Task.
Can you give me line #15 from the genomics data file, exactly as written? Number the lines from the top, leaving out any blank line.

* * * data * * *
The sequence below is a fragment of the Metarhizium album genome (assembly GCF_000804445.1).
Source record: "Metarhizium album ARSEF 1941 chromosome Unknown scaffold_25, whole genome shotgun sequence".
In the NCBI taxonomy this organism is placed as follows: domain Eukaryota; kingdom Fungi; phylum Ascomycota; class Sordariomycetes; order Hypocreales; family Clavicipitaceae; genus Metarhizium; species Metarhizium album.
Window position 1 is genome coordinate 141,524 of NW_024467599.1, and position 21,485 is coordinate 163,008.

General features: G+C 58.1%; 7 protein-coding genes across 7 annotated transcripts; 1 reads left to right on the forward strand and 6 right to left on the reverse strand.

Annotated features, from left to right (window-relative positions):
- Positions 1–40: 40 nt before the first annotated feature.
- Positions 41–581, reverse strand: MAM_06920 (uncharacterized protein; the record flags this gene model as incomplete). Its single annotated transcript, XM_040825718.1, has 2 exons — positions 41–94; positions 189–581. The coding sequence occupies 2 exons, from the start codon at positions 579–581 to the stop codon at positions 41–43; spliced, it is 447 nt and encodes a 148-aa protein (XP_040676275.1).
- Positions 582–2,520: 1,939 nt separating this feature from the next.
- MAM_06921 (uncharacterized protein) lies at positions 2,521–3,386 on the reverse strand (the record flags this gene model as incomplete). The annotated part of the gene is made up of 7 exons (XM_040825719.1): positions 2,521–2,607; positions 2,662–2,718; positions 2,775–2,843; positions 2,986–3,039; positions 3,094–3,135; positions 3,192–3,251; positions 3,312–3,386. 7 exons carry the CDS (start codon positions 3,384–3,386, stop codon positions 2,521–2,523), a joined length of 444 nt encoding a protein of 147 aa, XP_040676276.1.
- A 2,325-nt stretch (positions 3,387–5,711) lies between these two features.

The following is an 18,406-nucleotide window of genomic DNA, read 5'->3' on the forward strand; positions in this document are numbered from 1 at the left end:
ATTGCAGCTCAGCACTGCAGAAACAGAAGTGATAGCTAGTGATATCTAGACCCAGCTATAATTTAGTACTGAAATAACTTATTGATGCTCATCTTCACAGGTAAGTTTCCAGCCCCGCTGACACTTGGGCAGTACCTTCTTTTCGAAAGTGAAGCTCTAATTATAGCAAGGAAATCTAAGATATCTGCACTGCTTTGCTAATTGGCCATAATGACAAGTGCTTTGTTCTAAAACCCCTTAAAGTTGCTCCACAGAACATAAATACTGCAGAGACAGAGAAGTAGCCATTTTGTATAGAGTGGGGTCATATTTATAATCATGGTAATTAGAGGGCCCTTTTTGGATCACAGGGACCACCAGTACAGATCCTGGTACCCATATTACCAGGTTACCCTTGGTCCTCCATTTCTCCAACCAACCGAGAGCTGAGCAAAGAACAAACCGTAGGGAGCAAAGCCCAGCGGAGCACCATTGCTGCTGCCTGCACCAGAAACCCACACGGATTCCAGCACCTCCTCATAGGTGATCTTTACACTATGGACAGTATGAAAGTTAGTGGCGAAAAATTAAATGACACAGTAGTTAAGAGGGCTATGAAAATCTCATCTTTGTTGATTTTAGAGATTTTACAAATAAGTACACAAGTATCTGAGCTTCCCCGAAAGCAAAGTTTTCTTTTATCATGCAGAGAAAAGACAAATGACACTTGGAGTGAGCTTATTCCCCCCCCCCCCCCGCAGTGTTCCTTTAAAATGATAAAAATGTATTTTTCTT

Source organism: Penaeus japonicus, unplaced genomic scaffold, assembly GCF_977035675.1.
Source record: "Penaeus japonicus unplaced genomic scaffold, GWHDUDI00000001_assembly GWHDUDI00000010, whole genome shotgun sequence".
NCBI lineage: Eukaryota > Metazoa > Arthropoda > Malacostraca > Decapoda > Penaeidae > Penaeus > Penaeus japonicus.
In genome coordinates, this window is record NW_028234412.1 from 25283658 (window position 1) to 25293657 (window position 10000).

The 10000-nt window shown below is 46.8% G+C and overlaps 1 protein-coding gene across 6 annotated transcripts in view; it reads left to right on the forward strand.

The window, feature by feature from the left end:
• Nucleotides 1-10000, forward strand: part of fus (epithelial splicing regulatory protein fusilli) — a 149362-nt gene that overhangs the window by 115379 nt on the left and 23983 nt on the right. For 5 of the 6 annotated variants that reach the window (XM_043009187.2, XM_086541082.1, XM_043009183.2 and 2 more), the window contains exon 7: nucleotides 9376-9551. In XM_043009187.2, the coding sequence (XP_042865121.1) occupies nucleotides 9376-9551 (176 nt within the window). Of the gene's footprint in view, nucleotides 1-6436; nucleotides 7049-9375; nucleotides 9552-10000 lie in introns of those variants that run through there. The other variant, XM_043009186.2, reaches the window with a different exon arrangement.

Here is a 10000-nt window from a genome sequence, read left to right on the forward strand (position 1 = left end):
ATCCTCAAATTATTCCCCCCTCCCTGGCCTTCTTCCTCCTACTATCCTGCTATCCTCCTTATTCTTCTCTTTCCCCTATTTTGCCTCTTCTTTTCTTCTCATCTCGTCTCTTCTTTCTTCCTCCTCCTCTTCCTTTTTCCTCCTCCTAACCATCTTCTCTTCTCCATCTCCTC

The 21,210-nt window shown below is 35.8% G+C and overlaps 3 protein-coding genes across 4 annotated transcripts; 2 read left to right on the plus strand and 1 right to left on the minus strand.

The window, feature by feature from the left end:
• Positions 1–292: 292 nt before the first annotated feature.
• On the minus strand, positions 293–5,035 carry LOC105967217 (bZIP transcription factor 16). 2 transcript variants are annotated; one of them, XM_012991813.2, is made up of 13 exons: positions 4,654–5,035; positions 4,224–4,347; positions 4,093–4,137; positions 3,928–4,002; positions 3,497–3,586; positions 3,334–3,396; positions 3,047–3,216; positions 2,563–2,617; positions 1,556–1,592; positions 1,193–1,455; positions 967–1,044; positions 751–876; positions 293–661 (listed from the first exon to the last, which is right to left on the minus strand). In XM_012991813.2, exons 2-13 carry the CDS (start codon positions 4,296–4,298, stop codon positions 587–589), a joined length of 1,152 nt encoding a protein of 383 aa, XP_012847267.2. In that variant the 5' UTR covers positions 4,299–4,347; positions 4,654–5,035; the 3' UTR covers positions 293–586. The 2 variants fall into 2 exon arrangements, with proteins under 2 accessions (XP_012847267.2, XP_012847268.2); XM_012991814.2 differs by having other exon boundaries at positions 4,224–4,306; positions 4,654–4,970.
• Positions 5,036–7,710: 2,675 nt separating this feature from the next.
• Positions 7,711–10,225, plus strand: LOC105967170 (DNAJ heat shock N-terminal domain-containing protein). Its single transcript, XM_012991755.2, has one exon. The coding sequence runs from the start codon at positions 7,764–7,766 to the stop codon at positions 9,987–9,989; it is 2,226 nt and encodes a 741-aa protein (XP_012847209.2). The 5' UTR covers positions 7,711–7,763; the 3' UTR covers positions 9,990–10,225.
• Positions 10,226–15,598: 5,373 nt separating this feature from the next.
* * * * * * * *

Source record: "Penaeus japonicus unplaced genomic scaffold, GWHDUDI00000001_assembly GWHDUDI00000010, whole genome shotgun sequence".